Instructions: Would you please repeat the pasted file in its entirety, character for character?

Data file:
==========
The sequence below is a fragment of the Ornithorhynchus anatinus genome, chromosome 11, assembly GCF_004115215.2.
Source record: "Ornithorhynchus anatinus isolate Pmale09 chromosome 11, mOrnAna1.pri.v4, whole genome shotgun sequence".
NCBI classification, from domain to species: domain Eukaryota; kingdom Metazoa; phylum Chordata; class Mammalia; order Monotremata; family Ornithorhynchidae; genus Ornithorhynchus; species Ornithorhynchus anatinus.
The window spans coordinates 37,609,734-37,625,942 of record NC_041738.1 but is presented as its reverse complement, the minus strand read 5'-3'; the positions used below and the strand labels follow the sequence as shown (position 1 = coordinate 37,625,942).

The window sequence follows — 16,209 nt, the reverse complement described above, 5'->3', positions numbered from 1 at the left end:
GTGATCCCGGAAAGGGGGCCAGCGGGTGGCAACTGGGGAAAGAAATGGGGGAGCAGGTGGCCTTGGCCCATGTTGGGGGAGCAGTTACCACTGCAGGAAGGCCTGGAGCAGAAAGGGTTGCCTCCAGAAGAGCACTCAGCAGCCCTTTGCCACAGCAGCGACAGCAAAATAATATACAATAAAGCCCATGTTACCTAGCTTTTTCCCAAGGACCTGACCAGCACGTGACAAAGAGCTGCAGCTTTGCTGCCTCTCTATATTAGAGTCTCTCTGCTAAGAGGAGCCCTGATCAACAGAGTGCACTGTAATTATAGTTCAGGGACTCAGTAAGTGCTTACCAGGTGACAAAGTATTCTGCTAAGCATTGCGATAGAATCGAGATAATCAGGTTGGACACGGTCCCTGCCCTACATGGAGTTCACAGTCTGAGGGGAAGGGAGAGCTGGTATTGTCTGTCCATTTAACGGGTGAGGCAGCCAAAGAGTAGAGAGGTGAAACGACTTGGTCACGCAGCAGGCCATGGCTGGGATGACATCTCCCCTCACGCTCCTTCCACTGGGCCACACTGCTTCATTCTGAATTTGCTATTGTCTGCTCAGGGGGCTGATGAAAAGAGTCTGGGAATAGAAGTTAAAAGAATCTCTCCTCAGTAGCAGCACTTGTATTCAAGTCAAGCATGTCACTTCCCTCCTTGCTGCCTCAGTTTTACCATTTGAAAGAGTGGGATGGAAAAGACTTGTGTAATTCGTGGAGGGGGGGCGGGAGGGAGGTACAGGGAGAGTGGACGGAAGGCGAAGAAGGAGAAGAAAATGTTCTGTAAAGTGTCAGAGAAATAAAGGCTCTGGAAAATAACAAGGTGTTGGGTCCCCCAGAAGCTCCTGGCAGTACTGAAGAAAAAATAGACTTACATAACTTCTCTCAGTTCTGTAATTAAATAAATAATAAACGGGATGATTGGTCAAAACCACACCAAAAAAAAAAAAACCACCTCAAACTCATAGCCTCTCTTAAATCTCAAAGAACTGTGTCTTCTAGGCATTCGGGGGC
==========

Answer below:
The sequence below is a fragment of the Ornithorhynchus anatinus genome, chromosome 11, assembly GCF_004115215.2.
Source record: "Ornithorhynchus anatinus isolate Pmale09 chromosome 11, mOrnAna1.pri.v4, whole genome shotgun sequence".
NCBI classification, from domain to species: domain Eukaryota; kingdom Metazoa; phylum Chordata; class Mammalia; order Monotremata; family Ornithorhynchidae; genus Ornithorhynchus; species Ornithorhynchus anatinus.
The window spans coordinates 37,609,734-37,625,942 of record NC_041738.1 but is presented as its reverse complement, the minus strand read 5'-3'; the positions used below and the strand labels follow the sequence as shown (position 1 = coordinate 37,625,942).

The window sequence follows — 16,209 nt, the reverse complement described above, 5'->3', positions numbered from 1 at the left end:
GTGATCCCGGAAAGGGGGCCAGCGGGTGGCAACTGGGGAAAGAAATGGGGGAGCAGGTGGCCTTGGCCCATGTTGGGGGAGCAGTTACCACTGCAGGAAGGCCTGGAGCAGAAAGGGTTGCCTCCAGAAGAGCACTCAGCAGCCCTTTGCCACAGCAGCGACAGCAAAATAATATACAATAAAGCCCATGTTACCTAGCTTTTTCCCAAGGACCTGACCAGCACGTGACAAAGAGCTGCAGCTTTGCTGCCTCTCTATATTAGAGTCTCTCTGCTAAGAGGAGCCCTGATCAACAGAGTGCACTGTAATTATAGTTCAGGGACTCAGTAAGTGCTTACCAGGTGACAAAGTATTCTGCTAAGCATTGCGATAGAATCGAGATAATCAGGTTGGACACGGTCCCTGCCCTACATGGAGTTCACAGTCTGAGGGGAAGGGAGAGCTGGTATTGTCTGTCCATTTAACGGGTGAGGCAGCCAAAGAGTAGAGAGGTGAAACGACTTGGTCACGCAGCAGGCCATGGCTGGGATGACATCTCCCCTCACGCTCCTTCCACTGGGCCACACTGCTTCATTCTGAATTTGCTATTGTCTGCTCAGGGGGCTGATGAAAAGAGTCTGGGAATAGAAGTTAAAAGAATCTCTCCTCAGTAGCAGCACTTGTATTCAAGTCAAGCATGTCACTTCCCTCCTTGCTGCCTCAGTTTTACCATTTGAAAGAGTGGGATGGAAAAGACTTGTGTAATTCGTGGAGGGGGGGCGGGAGGGAGGTACAGGGAGAGTGGACGGAAGGCGAAGAAGGAGAAGAAAATGTTCTGTAAAGTGTCAGAGAAATAAAGGCTCTGGAAAATAACAAGGTGTTGGGTCCCCCAGAAGCTCCTGGCAGTACTGAAGAAAAAATAGACTTACATAACTTCTCTCAGTTCTGTAATTAAATAAATAATAAACGGGATGATTGGTCAAAACCACACCAAAAAAAAAAAAACCACCTCAAACTCATAGCCTCTCTTAAATCTCAAAGAACTGTGTCTTCTAGGCATTCGGGGGC